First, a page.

|Place||Oceania: Pacific Islands, Bismarck Archipelago, New Britain, Gazelle Peninsula, Rabaul Area, Rabaul|
|Physical description||Wood; Brass|
|Location||Main Bld: First World War Gallery: Australia Goes To War: The ANMEF|
|Place made||Germany: Berlin|
|Date made||c 1914|
First World War, 1914-1918
German stamp seal : Captain C E Manning, Australian Naval and Military Expeditionary Force
Stamp seal with carved wooden handle. The handle has a small brass button on the top impressed with the maker's details. The seal section is made of brass and reads 'KAISERLICHES BEZIRKS GERICHT/RABAUL' (Imperial District Court/Rabaul) around an image of the Imperial German coat of arms.
This seal was used on the deed of surrender of German New Guinea. The deed of surrender was drawn up by Captain Charles Edye Manning who was the acting Judge Advocate General for the administrator of Rabaul after the capture of German New Guinea and the neighbouring islands of the Bismarck Archipelago, and to whom the seal was given as a memento by Colonel William Holmes.
Manning, who was born on 24 October 1879 in Sydney, NSW, was a practicing barrister at law when the First World War began. He was granted a commission as a lieutenant in the Australian Naval and Military Expeditionary Force (ANMEF) which took effect on 18 August 1914.
He sailed with the ANMEF on 19 August aboard HMAT A32 Berrima from Circular Quay, bound for German New Guinea. He was promoted to captain on 10 September and after the surrender of German forces at Rabaul later that month, became part of the military administrative staff there.
On 22 February 1915, Manning was made Assistant Judge Advocate General for Rabaul before returning to Australia at the end of April. He was discharged from the ANMEF on 3 May and the following day was gazetted as a captain in the AIF.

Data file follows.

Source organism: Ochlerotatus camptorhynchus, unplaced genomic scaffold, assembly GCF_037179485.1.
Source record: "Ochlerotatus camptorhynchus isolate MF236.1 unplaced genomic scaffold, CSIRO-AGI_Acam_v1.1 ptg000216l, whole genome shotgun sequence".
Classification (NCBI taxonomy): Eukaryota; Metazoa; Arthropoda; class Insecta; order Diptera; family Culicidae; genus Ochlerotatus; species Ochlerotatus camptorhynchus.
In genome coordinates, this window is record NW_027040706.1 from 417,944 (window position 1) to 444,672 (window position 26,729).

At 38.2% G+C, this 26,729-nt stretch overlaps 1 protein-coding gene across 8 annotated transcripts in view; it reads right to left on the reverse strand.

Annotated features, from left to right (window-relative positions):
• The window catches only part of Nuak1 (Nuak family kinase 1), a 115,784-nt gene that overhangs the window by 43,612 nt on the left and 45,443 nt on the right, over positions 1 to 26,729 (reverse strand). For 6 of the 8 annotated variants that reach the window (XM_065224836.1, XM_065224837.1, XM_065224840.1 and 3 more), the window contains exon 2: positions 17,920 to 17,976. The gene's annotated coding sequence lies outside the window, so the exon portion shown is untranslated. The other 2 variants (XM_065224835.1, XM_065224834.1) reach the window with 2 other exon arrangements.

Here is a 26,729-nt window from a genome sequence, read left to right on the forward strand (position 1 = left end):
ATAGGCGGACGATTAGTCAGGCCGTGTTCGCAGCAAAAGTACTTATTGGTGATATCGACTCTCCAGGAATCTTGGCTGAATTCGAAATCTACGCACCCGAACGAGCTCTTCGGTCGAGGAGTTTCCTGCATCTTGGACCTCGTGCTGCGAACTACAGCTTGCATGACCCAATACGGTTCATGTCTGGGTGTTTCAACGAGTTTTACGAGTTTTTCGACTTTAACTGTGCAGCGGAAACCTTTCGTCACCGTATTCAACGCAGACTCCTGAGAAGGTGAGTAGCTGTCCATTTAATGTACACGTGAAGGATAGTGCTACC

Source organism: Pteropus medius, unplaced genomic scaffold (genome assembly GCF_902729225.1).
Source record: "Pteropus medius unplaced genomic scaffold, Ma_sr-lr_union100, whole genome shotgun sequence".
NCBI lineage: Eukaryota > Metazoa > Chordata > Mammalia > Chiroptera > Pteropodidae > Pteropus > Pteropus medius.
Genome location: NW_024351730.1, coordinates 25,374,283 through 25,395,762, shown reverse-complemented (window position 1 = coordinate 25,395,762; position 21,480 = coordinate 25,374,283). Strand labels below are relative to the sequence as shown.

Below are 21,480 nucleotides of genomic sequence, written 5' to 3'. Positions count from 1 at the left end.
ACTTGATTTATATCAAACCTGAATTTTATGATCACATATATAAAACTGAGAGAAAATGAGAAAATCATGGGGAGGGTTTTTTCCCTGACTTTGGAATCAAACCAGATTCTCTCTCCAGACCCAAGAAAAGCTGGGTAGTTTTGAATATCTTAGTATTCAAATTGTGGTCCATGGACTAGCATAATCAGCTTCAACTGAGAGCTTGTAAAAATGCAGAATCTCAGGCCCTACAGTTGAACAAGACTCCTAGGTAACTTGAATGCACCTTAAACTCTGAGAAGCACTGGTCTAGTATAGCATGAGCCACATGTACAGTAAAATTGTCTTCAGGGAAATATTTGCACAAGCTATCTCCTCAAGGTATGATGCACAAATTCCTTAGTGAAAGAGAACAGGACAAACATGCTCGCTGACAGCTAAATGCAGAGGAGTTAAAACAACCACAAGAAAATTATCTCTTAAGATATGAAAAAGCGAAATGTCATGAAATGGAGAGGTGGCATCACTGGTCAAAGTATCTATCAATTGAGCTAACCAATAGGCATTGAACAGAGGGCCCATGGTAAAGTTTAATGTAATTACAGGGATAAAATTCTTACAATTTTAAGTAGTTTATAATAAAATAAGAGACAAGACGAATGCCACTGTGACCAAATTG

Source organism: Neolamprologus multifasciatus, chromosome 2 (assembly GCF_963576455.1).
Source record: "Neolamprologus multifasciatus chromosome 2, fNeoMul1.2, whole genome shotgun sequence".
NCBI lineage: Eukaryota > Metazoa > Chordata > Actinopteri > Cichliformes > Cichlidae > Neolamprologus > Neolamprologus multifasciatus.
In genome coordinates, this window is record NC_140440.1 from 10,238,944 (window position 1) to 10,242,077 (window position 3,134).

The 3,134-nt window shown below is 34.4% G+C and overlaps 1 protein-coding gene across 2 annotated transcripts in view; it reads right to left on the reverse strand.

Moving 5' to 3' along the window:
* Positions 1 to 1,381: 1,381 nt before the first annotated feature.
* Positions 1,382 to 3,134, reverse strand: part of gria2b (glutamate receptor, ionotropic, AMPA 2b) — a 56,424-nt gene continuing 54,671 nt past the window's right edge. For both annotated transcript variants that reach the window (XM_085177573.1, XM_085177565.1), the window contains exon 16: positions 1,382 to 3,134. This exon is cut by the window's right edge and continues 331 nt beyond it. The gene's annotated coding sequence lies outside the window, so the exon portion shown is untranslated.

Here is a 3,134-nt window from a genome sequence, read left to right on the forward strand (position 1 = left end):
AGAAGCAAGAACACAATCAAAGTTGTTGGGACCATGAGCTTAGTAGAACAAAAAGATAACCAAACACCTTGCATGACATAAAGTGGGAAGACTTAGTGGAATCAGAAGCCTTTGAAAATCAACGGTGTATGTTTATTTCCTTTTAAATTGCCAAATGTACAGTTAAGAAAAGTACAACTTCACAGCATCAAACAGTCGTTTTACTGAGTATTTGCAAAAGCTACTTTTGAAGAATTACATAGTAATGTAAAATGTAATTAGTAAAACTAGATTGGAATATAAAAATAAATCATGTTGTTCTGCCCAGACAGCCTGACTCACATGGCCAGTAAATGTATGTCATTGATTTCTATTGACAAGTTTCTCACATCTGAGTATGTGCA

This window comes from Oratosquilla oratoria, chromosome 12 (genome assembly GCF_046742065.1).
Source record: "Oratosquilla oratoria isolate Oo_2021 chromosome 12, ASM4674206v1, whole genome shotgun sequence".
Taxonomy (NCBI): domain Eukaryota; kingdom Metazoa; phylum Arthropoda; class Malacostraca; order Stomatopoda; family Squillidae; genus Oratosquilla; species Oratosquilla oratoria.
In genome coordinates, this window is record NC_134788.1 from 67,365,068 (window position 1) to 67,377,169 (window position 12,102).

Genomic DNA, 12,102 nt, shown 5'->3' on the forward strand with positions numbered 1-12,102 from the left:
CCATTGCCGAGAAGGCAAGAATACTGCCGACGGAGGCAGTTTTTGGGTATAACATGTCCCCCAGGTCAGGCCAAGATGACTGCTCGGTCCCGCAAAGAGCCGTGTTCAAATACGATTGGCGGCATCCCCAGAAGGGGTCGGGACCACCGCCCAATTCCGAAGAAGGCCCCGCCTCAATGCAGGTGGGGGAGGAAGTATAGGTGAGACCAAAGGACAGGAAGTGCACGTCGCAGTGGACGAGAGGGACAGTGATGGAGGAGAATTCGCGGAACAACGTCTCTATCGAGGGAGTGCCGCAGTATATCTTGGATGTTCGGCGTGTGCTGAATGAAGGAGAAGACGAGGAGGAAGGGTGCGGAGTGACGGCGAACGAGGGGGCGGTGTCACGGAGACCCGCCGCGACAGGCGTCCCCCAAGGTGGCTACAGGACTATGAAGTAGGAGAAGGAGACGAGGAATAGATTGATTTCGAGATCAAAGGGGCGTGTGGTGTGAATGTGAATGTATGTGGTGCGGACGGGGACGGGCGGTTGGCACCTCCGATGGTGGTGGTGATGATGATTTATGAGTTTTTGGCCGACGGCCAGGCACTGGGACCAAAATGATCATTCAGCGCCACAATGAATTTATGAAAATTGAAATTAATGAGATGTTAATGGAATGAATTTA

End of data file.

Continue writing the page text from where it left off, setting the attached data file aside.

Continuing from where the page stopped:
Manning was posted to the newly formed 24th Infantry Battalion at the Broadmeadows camp in Victoria. He embarked with his battalion from Melbourne on 10 May aboard HMAT A14 Euripides.
Manning's brother Captain Guy Owen Manning, serving with 1 (Tropical) Battalion ANMEF, was killed on 18 June 1915 when his motorbike left the road in New Ireland during an inspection tour.
After arriving in Egypt, the 24th Battalion underwent a tough training routine through July and August. On 2 September Manning was made the battalion adjutant and two days later they landed at Gallipoli. The battalion spent much of their time in the trenches at Lone Pine, alternating with the 23rd Battalion. On 9 October, Manning was promoted to major.
Manning was buried alive after a shell exploded near him during a Turkish bombardment at Lone Pine on 29 November. The 24th were relieving the 23rd Battalion and both units suffered severe casualties. He was evacuated to Malta suffering concussion and shell shock.
He rejoined 24 Battalion at Tel El Kebir in Egypt on 15 January 1916 and sailed with the battalion to France on 20 March, disembarking at Marseilles a week later.
Manning went into action at Pozieres at the end of July. He was killed with three other officers on 7 August when the battalion was stationed in a support area on Tara Hill near Albert. A shell landed in the gun pit they were sleeping in, killing them instantly. Manning was buried at Becourt Military Cemetery.